Some people aren’t able to give their best even while directing just one movie at a time, but Yashji did justice to both movies. The ease with which he switched from melodrama to thriller genre, and then back to the melodrama, is commendable. Basically, his understanding of movies, the spirit of the story, and comprehending the characters with all their flaws, is tremendous.

In AAI, Yahsiji has captured the milieu of the construction site very well. Be it the bridge or the government offices, he is spot on. But best of all is the way he films human emotions. Feroz Khan’s anger, arrogance and the hurt was shown very well. He is quite a spontaneous actor, so it becomes all the more important to give him enough time and space and he does wonders. Even in movies like Safar, Arzoo, Apradh etc, he comes good in scenes where has to display remorse and anguish.

Dharamendra is excellent in the movie, be it the honest officer or the good brother or the faithful friend; he plays all the parts with such ease and fantastic body language. Never does he try to overpower other characters in the movie. In fact, he gives Saira and Feroz enough space to shine in the movie.

Yashji balanced the characters very well; never showing one better than the other. He shows both sides of the story and nobody comes across as a villain; they are all trapped in a situation of their own making. Just remember that, much before Namak Haraam, there was Aadmi aur Insaan.

This post was also published on MadAboutMoviez

Advertisements
 
Leave a comment

Posted by on November 14, 2012 in bollywood, movies

 

Tags: , , , , , , , , ,

Tell Me O Khuda

Its so true that if you don’t learn from past mistakes, you will end up repeating them. Easier said than done, because every time we make an effort in the hope that the result would be different and positive, it only drags us back into muddy waters of the past.

About two decades ago, I was standing in a queue for movie tickets of a Shahrukh Khan and Divya Bharti starrer. It was their 2nd movie, after the blockbuster Deewana. And I was at Orient theatre in Calcutta, hoping that the tickets don’t sell-out before I get to the window. The movie was Dil Aashna Hai, first directorial venture of Hema Malini. But that did not matter at all, as I was there to see Divya and SRK.

The movie was a multi-starrer with Dimple Kapadia, Amrita Singh, Jeetendra, Mithun and Kabir Bedi. It was supposed to be a suspense drama wherein Divya Bharti, an adopted child who becomes a bar dancer, is out to find her real parents and the reason for abandoning her. SRK loves Divya, inspite of her profession, and wants to help her in this noble cause. This new purpose of life takes her to three doorsteps of rich wealthy couples who have a good standing in society. But will any of the high society couples disclose their past, and not just that, but also accept her as their daughter? That’s where the story meanders and becomes episodic in nature. Needless to say, the movie bombed at the BO. I felt cheated but I still remember the day.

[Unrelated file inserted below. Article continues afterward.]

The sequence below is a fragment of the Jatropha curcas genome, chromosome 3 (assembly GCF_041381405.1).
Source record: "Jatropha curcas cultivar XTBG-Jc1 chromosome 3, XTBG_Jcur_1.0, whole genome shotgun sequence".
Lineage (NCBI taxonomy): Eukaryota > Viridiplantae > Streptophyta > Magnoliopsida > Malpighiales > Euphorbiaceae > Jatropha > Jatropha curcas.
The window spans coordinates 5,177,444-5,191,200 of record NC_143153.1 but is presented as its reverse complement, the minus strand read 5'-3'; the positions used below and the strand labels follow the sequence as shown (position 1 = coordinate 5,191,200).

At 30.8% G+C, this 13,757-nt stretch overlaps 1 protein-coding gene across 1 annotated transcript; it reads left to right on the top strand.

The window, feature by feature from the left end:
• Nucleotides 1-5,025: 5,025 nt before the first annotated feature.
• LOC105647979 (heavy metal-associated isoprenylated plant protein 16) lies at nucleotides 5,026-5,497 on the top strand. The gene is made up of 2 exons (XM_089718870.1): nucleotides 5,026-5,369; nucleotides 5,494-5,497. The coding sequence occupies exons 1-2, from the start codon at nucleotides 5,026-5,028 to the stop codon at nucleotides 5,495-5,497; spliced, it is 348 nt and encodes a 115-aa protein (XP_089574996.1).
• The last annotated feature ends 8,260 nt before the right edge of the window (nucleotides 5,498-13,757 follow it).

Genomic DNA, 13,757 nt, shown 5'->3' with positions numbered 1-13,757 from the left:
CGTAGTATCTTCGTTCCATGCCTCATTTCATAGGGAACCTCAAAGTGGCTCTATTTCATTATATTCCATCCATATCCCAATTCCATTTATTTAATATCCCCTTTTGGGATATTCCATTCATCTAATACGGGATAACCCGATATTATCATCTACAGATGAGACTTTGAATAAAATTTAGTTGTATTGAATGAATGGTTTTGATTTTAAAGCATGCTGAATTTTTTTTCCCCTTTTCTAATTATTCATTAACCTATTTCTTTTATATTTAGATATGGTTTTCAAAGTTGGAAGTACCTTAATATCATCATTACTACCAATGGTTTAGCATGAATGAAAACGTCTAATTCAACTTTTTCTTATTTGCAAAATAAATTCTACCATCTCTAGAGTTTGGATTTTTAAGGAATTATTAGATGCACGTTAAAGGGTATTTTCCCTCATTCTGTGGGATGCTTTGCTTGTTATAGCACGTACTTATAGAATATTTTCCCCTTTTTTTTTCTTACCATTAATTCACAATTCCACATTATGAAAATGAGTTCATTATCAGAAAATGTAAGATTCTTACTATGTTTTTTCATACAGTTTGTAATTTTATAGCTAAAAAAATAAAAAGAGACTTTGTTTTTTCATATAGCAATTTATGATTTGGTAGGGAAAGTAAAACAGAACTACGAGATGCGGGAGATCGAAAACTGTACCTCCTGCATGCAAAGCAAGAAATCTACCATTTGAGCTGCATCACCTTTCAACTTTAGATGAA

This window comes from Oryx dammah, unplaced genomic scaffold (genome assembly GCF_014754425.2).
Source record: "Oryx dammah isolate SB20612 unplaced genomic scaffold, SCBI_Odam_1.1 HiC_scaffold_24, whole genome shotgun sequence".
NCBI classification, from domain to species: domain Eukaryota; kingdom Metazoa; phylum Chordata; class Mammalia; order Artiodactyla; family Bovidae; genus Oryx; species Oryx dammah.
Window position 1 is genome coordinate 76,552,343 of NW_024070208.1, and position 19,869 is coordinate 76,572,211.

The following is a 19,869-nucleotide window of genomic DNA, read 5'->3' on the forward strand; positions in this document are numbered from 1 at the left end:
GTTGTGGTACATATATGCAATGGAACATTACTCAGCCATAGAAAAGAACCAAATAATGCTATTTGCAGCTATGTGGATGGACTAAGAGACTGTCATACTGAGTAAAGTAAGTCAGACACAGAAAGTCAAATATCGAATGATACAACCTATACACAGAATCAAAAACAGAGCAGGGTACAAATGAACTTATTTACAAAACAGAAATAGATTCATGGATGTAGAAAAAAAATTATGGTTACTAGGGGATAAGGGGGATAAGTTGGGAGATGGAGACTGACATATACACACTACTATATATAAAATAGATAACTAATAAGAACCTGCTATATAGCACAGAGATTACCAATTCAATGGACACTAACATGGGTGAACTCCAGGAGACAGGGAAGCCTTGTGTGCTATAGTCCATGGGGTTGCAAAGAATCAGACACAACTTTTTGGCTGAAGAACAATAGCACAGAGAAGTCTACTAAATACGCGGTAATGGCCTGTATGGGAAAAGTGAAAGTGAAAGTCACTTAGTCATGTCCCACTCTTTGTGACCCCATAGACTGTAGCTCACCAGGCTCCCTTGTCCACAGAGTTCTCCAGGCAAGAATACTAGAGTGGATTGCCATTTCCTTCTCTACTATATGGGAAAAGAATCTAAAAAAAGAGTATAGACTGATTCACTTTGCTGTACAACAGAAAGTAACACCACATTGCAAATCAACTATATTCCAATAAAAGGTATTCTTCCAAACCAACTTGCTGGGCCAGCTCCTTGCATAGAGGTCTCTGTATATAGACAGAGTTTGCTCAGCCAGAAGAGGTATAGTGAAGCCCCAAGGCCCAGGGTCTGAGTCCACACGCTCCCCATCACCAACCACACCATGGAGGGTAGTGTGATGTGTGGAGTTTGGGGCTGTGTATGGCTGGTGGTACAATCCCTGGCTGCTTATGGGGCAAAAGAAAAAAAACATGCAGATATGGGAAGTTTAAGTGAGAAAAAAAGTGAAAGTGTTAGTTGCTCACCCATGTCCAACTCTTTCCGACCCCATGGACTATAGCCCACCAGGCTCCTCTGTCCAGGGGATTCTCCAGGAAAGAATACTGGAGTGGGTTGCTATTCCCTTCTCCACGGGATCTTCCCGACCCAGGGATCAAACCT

So, after two decades, neither has Hema Malini learnt her lesson nor I. She is still walking around with the same story and to re-tell it once more, in the hope of finding a new audience who might be willing to appreciate it or even watch it. And I still end up becoming an audience for her movie.

As we get into the movie, TMOK, we quickly realize that the movie is a CLV for Esha Deol. You maye have heard of GSLV(Geosynchronous Satellite Launch vehicle) and PSLV (Polar SLV). So, this is a Career Launch Vehicle for her. Most star kids have just a single shot at the launch vehicle, but quite a few privileged ones have multiple shots at it. So, its kind of re-launch, but that would sound demeaning; so lets settle for “launch”.

The point is, she is in every frame of the movie; even when its not required. And she is doing everything, and that too in a good way and not goofing it up! So, she is a successful writer [a la Chetan Bhagat but in female disguise], a good camel racer (she wins the camel race in Rajasthan and dedicates it to the Girl Child), she is mind healer who also doubles up as a psychiatrist because the producer was running out of money since she spent too much on getting Rishi Kapoor and Vinod Khanna on board, and Esha also makes a don from Goa cry like a baby. Yes, she finally made Dharam paji cry on her failure to launch all by herself that she needed the entire family support.

I think they unnecessarily squeezed in Johnny Lever to play a comic side-kick who works in a municipality ward of a hospital that burnt down during the great fire of 1986. Unnecessary because the movie had a lot of unintentional laughs, but I guess no one had a good sense of humour to see that. Arjan Bajwa, a supposedly nice friend who helps Esha in the cause of finding her parents, has to bear with her and cross-dress and live in guest houses and carry a ring around, while Esha prances from one household to another. And if this was not enough, he had another side-kick; so a side-kick to a side-kick. That makes it double the kick for the audience!